Volcanoes of Indonesia: Part 4 – Bali

» Posted by on Apr 3, 2014 in Featured, Indonesia, long trip, volcano

After more than two weeks on the island of Java, we crossed the Bali strait (1.5 miles) from Ketapang to Gilimanuk. I had 3 days left before my departure to San Francisco.
Bali is a mystical destination for many but after 2 weeks in rural Java, it felt busy, touristy and more expensive.

Suddenly restaurants were more expensive and offer pizza and pasta on their menu. Hotels were defintetly nicer and I’m not going to complain about it.

The view from the swimming pool of our hotel in Bali.

The view from the swimming pool of our hotel in Bali.

It’s interesting to note that while the people of Java are in majority Muslims, the people of Bali are Hindus. Galungan marks the beginning of the most important recurring religious ceremonies. The spirits of deceased relatives who have died and been cremated return to visit their former homes, and the current inhabitants have a responsibility to be hospitable through prayers and offerings. The most obvious sign of the celebrations are the penjor – bamboo poles weighed down by offerings suspended at the end.

Preparation for the Galungan celebration

Preparation for the Galungan celebration

But Bali has some wonderful sights including Jatiluwih rice fields and other temples. We spent an entire afternoon on those rice paddies. While most tourists stay on the outskirts of the rice fields, our guide made us trek in all the fields, to get really close to the farmers and to understand the way those fields are constructed. I have very few images because I let Stephane use his camera. At the end of the trip, we could not determine who took which images (which I’m very proud of, since a couple years ago you could pick my images easily when mixed with Stephane’s). So these images might be his…

The Jatiluwih rice fields have been named a UNESCO Cultural Landscape

The Jatiluwih rice fields have been named a UNESCO Cultural Landscape

Tending the rice paddies in Bali

Tending the rice paddies in Bali

the Jatiluwih rice fields have been named a UNESCO Cultural Landscape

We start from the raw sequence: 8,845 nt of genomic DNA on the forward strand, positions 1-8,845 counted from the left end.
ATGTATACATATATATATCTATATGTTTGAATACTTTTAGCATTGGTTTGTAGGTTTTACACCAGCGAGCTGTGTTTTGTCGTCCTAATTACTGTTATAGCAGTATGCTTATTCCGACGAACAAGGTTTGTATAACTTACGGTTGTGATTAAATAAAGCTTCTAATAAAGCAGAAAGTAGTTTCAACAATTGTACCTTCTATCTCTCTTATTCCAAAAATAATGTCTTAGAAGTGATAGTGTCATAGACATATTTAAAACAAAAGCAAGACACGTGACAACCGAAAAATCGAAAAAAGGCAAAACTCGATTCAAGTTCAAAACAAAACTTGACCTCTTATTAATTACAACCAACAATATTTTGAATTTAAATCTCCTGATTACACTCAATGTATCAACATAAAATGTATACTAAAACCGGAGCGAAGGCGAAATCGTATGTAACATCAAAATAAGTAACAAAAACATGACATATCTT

the Jatiluwih rice fields have been named a UNESCO Cultural Landscape

On my last day, it was an official holiday and everybody was going to the temple to honor their ancestors. We did the same, we went to the temple and photograph this event. Interestingly I was very self-conscious that people were here to pray and I did not want to intrude but some were actually really happy to have their photos taken. They even ask us to join them on the pictures.

Young people at the Besakih temple for the galungan celebration.

Young people at the Besakih temple for the galungan celebration.

Young people at the Besakih temple for the galungan celebration.

Young people at the Besakih temple for the galungan celebration.

Young people at the Besakih temple

Young people at the Besakih temple

Tampak Siring temple (if I’m correct in my notes) is a well known water temple, where people come to purify themselves. It was very tempting to join them but I did not know if it would be ok or not. I was surprised to see how well dressed they were and they got completely soaked.

People at the water temple (Tampak Siring or Tirta Empul Temple) in Bali.

People at the water temple (Tampak Siring or Tirta Empul Temple) in Bali.

People at the water temple (Tampak Siring or Tirta Empul Temple) in Bali.

People at the water temple (Tampak Siring or Tirta Empul Temple) in Bali.

People at the water temple (Tampak Siring or Tirta Empul Temple) in Bali.

People at the water temple (Tampak Siring or Tirta Empul Temple) in Bali.

That was the last stop before my long return home. I would like to thank Bambang (our tireless guide), Stephane (who had to deal with my camera issues :-), Christophe, Jacki, and the entire group.

If this adventure has inspired you, check out the destinations that Aventures et Volcans offers.

Part 1, Part 2, Part 3.

All the images presented here are available for licensing or as fine art prints.